Although the software is capable of creating and displaying fused images, the software currently lacks some tools that are necessary for primary diagnosis, such as MIP/MinIP and Standardized Uptake Value measurements.
The software is capable of producing "key images" with burned in measurements and annotations that can be recalled later for review. For the purposes of diagnosis, key images should never be used, but rather the original images from which they were derived should be used. Although key images may contain "burned in" statistics for ROIs, these values are considered informational only, and any diagnosis should be done by performing such measurements on the source images.
Before attempting to use the DICOM Print feature, ensure you read and fully understand the documentation in this guide.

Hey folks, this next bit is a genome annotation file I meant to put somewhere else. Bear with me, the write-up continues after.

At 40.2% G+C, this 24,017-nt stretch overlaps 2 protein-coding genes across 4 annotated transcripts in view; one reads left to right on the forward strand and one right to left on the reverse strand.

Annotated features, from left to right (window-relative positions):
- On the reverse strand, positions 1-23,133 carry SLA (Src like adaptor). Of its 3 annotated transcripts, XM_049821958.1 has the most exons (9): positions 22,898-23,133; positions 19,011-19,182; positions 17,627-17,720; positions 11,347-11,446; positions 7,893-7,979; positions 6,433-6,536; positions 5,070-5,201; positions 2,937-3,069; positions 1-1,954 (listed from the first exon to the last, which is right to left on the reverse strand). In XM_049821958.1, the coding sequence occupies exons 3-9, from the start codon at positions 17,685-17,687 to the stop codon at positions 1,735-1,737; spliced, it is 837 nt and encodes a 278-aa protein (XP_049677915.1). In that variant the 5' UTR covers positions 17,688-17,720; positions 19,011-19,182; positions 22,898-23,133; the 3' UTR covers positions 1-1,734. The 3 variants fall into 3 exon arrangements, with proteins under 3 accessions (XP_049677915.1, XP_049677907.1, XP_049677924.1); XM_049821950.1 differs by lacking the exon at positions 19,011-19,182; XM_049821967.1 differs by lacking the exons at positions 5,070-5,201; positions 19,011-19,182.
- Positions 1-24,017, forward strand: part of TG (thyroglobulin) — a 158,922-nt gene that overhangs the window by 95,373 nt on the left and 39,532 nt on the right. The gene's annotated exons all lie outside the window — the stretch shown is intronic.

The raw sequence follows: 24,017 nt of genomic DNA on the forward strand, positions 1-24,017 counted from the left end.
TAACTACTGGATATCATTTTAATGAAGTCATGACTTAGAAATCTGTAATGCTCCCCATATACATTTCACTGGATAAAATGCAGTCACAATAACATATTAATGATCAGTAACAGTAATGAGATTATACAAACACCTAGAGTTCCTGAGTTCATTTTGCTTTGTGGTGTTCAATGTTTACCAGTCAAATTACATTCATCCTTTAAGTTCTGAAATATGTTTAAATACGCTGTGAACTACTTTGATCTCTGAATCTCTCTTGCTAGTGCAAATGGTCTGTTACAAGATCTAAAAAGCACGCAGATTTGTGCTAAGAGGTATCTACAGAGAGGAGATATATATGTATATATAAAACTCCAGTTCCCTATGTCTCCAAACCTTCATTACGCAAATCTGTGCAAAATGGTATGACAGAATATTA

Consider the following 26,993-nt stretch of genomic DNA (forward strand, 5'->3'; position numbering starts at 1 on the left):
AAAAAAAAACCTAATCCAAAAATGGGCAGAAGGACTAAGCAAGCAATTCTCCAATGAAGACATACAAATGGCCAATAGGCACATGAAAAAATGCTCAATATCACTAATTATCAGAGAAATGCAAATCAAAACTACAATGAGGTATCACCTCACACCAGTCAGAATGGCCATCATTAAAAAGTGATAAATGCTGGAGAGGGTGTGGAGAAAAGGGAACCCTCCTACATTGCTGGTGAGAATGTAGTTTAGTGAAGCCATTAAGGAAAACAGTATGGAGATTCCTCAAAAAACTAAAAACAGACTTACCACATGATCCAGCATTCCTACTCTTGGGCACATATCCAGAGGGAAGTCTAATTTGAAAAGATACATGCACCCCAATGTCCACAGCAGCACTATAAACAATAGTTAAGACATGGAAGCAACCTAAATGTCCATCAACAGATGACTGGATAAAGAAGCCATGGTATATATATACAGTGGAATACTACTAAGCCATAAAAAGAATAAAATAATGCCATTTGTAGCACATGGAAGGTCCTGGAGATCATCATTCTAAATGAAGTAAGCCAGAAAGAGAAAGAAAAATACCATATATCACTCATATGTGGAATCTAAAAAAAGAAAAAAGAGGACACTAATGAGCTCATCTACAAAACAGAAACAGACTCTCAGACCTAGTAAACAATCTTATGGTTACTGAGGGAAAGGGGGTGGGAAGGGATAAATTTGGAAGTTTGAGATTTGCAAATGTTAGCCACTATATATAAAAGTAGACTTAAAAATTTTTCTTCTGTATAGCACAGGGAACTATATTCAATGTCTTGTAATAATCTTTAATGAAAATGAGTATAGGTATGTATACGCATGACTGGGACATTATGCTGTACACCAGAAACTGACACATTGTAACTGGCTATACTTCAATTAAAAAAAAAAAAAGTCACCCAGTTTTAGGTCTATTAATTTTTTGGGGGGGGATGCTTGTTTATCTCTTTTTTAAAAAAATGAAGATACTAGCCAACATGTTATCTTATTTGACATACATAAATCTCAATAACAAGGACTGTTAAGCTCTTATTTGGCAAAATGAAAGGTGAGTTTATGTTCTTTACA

Images are rendered in the same manner as they are for display in the software (8 bit only) and no additional processing is applied before being sent to the printer. Image quality is dependent not only on the ClearCanvas Vetstation software, but also on the physical printer itself and the media on which it prints images. For each printer in use, the proper configuration must be determined, and image quality thoroughly evaluated. Otherwise, printed images should not be used for diagnosis.
The option to print "True Size" is also dependent on the capabilities of the printer, in that it must properly support the "Requested Image Size" DICOM attribute. Before using the "True Size" option in the treatment of patients, a thorough evaluation of accuracy should be performed. Even after evaluation, it is highly recommended that the image scale overlay not be turned off when printing "True Size" images, and the user should verify that the images are indeed true size by measuring the distance between the scale's minor tick marks on the printed film. The distance between minor tick marks is exactly 1cm.
Image Storage and Retrieval